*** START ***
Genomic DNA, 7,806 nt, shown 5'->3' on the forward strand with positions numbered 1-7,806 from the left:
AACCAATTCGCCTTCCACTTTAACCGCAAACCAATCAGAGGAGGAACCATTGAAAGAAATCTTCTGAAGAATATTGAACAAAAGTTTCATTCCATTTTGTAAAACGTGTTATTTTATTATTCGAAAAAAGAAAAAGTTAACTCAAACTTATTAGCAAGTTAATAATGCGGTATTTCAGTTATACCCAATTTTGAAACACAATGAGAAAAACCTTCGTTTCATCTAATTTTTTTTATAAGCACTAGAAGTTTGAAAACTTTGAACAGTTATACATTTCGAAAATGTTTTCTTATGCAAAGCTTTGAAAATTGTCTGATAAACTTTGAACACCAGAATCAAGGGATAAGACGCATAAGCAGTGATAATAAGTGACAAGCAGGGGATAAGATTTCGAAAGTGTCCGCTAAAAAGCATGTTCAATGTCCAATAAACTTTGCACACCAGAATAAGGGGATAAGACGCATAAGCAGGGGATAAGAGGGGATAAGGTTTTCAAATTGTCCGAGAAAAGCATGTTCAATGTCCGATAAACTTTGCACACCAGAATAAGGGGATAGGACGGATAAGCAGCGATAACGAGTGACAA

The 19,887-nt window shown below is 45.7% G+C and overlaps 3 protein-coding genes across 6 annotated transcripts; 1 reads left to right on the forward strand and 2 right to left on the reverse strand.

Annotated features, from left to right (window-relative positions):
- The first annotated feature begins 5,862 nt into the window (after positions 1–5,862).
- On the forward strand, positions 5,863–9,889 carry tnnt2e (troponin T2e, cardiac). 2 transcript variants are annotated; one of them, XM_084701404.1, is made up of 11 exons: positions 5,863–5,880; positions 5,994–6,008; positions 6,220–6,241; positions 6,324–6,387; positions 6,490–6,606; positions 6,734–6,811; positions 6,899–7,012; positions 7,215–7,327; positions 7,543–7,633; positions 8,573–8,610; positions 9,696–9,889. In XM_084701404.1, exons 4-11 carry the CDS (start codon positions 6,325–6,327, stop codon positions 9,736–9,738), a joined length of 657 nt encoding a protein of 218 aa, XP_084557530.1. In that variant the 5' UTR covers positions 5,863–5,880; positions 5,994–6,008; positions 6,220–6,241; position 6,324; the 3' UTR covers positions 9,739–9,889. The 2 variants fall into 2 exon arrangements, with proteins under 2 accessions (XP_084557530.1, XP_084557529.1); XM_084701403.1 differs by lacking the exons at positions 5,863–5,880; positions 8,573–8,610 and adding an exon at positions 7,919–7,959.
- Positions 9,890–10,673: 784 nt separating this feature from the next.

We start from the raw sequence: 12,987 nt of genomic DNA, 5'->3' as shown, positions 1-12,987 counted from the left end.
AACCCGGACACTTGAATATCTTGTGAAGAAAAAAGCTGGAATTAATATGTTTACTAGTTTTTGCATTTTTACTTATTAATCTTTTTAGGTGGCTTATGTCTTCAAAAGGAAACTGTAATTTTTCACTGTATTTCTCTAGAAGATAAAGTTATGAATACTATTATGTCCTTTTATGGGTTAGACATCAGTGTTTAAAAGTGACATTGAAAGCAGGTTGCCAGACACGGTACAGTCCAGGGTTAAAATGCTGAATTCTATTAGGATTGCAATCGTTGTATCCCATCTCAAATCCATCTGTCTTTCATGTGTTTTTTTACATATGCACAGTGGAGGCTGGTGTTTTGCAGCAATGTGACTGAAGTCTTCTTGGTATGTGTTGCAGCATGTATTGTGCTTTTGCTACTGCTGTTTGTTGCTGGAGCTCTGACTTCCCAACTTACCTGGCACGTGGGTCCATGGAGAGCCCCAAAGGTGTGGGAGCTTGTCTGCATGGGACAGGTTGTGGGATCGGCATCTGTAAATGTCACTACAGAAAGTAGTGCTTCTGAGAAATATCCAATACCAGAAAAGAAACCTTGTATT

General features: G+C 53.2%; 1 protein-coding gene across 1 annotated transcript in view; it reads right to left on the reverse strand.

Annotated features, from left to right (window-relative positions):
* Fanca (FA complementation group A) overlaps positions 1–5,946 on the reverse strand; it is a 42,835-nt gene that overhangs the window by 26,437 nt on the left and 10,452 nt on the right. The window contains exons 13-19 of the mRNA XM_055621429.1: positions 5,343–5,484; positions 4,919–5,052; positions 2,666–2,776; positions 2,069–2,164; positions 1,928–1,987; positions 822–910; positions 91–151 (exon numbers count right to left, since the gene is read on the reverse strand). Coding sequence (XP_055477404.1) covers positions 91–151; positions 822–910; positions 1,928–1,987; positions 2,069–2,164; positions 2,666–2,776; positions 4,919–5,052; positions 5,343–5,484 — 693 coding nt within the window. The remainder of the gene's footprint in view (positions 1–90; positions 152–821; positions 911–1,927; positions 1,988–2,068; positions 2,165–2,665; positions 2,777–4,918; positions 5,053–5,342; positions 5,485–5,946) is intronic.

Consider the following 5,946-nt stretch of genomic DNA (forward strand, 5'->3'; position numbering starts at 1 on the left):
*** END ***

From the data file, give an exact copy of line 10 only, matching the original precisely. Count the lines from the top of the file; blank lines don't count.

General features: G+C 53.2%; 1 protein-coding gene across 1 annotated transcript in view; it reads right to left on the reverse strand.